Children are often so filled with energy that they appear to bounce from place to place. It is little wonder that trampolines are a beloved piece of equipment in gymnasiums and backyards alike. While they can be fun and can encourage the active exercise too many children lack, trampolines can also be dangerous and trampoline injuries are all too common. When these injuries stem from equipment problems, installation issues, or other safety failures, our Oakland child injury attorney is prepared to work with parents to advocate for their injured children.
Antioch Girl Injured in Trampoline Accident
While, as we’ll discuss below, most trampoline injuries occur on home equipment, an East Bay gymnastics center was the site of a frightening accident last weekend. ABC7 reports that 10 year old Kyla Graham was attending a Halloween party at Four Stars Gymnastics Academy on Saturday afternoon. As she neared the end of her turn on the trampoline, Kyla jumped up and, instead of returning safely to the trampoline, went flying through the facility’s large glass window and landed on the ground. Kyla sustained deep gashes on her arms and legs, requiring over 100 stitches. The gymnasium did not provide any comments for ABC7, but reporters looking in from outside the facility spotted three large trampolines standing within a couple feet of large windows.
Trampoline Injury Statistics
The October/November 2014 issue of the Journal of Pediatric Orthopaedics includes the results of a study on trampoline injuries, specifically fractures, from 2002 to 2011. Using a national injury database, the authors uncovered over one million emergency room visits due to trampoline-related injuries in the decade-long period, with 29% involving fractures. Focusing on patients with fractures, the study found the average age of the patients was 9.5 years and 92.7% were 16 years of age or younger. The fractures were spread pretty evenly between male and female patients. Upper extremity fractures (59.9%) were most common followed by lower extremity fractures (35.7%) with axial skeleton fractures (4.4%) in a distant third place. Notably, older patients were more likely to suffer axial skeleton fractures than their younger counterparts.
Safety Recommendations for Trampoline Use
While the recent East Bay accident involved a gymnastics center, the vast majority of trampoline accidents (95.1%) occurred at home. In 2012, the American Academy of Pediatrics issued a Policy Statement on Trampoline Safety in Childhood and Adolescence strongly discouraging home trampoline use. The statement updated similar past recommendations based on recent literature and studies. A notable change in recent years is the rise of commercial trampoline parks, although the authors note that changes in accident data based on the parks is not yet evident.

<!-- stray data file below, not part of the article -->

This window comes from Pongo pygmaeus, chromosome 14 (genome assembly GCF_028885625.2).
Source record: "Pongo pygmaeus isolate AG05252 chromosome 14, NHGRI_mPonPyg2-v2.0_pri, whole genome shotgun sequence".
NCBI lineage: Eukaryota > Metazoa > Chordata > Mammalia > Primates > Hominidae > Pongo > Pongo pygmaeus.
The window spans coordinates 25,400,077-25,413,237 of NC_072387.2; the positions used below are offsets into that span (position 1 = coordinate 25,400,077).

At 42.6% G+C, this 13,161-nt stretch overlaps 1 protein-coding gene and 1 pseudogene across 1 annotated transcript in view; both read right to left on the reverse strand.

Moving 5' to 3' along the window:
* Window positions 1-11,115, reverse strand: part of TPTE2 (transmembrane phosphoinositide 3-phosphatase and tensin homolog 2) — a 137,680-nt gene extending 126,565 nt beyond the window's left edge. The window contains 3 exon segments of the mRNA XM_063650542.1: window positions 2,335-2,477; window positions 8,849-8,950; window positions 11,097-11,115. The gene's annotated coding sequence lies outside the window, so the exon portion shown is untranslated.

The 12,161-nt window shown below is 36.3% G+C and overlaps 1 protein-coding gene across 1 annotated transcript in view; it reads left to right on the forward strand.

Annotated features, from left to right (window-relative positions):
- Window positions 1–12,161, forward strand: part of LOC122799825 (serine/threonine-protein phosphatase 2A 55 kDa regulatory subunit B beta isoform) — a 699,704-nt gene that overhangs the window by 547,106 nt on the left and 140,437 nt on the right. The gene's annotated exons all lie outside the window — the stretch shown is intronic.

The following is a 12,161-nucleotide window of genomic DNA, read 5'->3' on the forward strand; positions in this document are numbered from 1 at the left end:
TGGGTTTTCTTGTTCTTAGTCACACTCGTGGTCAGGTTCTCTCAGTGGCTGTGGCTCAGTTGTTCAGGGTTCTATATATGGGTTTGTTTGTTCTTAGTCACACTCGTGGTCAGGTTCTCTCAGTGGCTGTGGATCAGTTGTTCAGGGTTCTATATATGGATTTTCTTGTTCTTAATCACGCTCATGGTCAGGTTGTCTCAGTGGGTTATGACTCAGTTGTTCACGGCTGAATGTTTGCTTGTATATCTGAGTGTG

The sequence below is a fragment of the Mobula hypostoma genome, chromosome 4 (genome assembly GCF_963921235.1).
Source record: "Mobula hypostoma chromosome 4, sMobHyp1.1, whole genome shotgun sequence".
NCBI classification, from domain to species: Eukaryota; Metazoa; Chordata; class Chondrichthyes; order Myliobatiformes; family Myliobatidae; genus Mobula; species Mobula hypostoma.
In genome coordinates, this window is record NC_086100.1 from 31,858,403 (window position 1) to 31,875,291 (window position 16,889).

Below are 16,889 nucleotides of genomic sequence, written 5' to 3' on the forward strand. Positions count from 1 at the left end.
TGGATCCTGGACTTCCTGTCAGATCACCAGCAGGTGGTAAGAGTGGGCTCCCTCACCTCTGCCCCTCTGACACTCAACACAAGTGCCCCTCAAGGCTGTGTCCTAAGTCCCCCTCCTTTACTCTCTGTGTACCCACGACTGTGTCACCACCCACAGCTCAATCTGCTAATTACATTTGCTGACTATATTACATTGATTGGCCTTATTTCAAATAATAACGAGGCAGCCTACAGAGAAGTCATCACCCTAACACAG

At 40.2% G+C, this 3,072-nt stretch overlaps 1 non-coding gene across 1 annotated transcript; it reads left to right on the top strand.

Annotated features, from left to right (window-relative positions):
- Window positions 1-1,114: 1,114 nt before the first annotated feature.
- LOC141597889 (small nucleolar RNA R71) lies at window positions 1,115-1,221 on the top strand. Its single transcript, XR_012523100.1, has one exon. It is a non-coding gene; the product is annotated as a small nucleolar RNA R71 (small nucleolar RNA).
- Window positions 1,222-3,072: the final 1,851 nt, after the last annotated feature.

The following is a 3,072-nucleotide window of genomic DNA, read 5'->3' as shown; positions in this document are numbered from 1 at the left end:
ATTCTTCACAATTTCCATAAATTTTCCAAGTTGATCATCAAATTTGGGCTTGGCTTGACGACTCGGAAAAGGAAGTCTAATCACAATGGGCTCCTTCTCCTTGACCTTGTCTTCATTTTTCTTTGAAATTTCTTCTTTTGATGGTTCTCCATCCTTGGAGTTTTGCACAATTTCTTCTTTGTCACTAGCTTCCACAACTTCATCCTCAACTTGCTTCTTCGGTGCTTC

Among the conclusions and recommendations in the report: Limit use to one jumper at a time since having multiple jumpers substantially raises accident risk; Padding and enclosures can provide a false sense of safety, but are still important and should be inspected regularly; Trampolines should only be placed on level ground; and Moves like somersaults and flips are linked to severe cervical spine injuries and should not be done in a recreational setting.
Representing Injured Children in Northern California
Trampoline injuries range from simple scratches to fatal or otherwise catastrophic spine and head injuries. All too often, the injuries are preventable and can be traced back to a failure on the part of a manufacturer, installer, or property owner (e.g. home owner in a residential setting or owner/manager of a commercial location). These dangerous decisions can give rise to legal liability via products liability law, premises liability principles, or other personal injury principles. If your child was injured in a trampoline accident in Oakland, San Francisco, or elsewhere in our region, call our Northern California recreational injury attorney. Attorney Brod can help your child recover monetary compensation that will allow them to deal with and move forward from the unexpected tragedy.
(Image by Fabio Bruna)